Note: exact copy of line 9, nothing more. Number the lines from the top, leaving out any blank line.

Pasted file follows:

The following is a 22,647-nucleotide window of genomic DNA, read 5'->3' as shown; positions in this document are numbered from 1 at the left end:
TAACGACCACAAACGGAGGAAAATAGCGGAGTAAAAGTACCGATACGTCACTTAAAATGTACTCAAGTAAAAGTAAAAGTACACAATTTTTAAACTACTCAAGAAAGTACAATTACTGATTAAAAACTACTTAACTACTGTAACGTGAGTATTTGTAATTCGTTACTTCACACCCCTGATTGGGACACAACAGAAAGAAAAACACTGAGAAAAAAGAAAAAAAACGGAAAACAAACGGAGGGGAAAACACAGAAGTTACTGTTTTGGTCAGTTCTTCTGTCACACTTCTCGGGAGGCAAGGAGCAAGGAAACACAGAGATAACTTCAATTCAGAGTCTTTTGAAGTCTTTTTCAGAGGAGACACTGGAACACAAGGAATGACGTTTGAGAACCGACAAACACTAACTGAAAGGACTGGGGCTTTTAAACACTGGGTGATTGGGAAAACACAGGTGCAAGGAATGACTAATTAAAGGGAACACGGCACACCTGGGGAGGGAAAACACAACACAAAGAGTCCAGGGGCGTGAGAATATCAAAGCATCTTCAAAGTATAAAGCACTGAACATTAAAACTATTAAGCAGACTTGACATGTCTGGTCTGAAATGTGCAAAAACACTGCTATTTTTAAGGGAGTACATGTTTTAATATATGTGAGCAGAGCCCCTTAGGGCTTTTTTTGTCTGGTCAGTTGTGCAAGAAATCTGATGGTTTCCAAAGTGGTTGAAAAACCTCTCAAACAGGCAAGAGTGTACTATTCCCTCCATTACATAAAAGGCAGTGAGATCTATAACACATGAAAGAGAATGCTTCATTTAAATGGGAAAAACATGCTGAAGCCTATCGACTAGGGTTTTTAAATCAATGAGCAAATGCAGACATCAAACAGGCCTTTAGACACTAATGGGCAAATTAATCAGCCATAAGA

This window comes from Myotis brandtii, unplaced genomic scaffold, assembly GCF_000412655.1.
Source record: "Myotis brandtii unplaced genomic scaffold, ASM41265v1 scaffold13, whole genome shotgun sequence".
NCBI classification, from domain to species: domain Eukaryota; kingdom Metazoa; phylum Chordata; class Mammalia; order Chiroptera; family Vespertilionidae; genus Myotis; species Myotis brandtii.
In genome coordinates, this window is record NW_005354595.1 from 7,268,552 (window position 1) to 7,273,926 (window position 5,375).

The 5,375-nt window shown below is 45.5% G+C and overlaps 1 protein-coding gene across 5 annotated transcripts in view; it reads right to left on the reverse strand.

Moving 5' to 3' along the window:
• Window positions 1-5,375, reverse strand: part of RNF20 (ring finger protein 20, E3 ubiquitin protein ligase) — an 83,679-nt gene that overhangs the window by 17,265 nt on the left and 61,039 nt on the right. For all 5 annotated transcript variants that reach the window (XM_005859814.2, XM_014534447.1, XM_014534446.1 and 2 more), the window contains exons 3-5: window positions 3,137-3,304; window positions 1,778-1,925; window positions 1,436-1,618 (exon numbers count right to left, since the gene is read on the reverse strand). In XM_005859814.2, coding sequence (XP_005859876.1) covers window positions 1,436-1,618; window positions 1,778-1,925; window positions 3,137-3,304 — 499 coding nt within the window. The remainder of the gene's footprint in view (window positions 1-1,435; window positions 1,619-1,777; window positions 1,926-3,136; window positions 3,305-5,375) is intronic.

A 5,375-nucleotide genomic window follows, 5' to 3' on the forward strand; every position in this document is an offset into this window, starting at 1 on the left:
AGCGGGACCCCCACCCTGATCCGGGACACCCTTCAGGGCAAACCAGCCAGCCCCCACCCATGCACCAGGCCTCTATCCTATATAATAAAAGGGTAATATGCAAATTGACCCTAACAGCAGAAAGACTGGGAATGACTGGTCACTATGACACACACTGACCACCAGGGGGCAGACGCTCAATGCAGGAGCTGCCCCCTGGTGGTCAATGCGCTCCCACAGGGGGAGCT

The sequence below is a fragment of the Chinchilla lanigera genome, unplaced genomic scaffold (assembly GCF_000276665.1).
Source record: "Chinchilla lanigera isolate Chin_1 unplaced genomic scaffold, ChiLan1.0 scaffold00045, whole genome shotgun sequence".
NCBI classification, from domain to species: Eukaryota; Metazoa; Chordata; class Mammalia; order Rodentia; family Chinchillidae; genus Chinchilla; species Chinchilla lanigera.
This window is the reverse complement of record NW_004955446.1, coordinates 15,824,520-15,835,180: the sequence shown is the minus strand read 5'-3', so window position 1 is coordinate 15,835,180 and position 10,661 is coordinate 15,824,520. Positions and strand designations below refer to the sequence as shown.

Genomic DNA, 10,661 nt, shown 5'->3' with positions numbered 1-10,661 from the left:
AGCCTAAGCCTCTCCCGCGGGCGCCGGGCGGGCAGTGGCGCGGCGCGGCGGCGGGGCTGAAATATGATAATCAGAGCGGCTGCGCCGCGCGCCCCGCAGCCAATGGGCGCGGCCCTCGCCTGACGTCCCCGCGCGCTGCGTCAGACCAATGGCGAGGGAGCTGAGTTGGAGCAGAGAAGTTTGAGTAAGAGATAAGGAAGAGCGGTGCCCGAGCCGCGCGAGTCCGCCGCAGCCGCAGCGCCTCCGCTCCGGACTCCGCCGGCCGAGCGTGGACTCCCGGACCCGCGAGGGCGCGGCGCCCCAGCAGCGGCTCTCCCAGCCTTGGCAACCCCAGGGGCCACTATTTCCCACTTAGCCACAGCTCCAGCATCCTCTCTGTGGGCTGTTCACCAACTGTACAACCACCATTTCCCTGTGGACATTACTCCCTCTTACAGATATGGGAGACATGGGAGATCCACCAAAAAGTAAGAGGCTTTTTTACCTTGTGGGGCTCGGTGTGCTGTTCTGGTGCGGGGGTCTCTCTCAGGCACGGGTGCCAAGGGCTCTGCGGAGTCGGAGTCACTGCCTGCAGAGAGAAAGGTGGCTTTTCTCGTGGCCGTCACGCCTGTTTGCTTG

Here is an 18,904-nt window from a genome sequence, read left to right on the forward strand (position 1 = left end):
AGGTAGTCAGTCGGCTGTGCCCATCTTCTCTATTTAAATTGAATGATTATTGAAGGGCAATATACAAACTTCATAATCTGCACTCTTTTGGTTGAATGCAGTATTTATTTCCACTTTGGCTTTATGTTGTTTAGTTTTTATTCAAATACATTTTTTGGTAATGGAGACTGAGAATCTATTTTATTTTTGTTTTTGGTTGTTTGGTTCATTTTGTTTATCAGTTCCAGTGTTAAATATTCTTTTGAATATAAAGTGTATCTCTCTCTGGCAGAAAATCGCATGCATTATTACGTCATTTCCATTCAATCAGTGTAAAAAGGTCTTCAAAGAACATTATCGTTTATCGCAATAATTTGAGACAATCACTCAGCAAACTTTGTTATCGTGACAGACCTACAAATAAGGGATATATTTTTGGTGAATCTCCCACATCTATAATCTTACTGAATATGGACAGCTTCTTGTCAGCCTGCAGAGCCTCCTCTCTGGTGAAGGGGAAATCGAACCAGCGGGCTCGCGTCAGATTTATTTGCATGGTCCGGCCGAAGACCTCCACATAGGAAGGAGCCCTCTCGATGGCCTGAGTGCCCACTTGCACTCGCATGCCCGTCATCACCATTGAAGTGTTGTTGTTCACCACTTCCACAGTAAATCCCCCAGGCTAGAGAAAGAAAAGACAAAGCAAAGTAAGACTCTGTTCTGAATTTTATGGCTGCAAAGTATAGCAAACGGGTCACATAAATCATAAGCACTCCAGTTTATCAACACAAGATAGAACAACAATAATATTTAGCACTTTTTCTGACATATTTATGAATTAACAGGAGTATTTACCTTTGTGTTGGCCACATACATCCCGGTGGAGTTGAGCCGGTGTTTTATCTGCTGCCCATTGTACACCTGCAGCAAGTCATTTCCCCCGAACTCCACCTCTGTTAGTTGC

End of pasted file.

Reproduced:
• Window positions 1-5,375, reverse strand: part of RNF20 (ring finger protein 20, E3 ubiquitin protein ligase) — an 83,679-nt gene that overhangs the window by 17,265 nt on the left and 61,039 nt on the right. For all 5 annotated transcript variants that reach the window (XM_005859814.2, XM_014534447.1, XM_014534446.1 and 2 more), the window contains exons 3-5: window positions 3,137-3,304; window positions 1,778-1,925; window positions 1,436-1,618 (exon numbers count right to left, since the gene is read on the reverse strand). In XM_005859814.2, coding sequence (XP_005859876.1) covers window positions 1,436-1,618; window positions 1,778-1,925; window positions 3,137-3,304 — 499 coding nt within the window. The remainder of the gene's footprint in view (window positions 1-1,435; window positions 1,619-1,777; window positions 1,926-3,136; window positions 3,305-5,375) is intronic.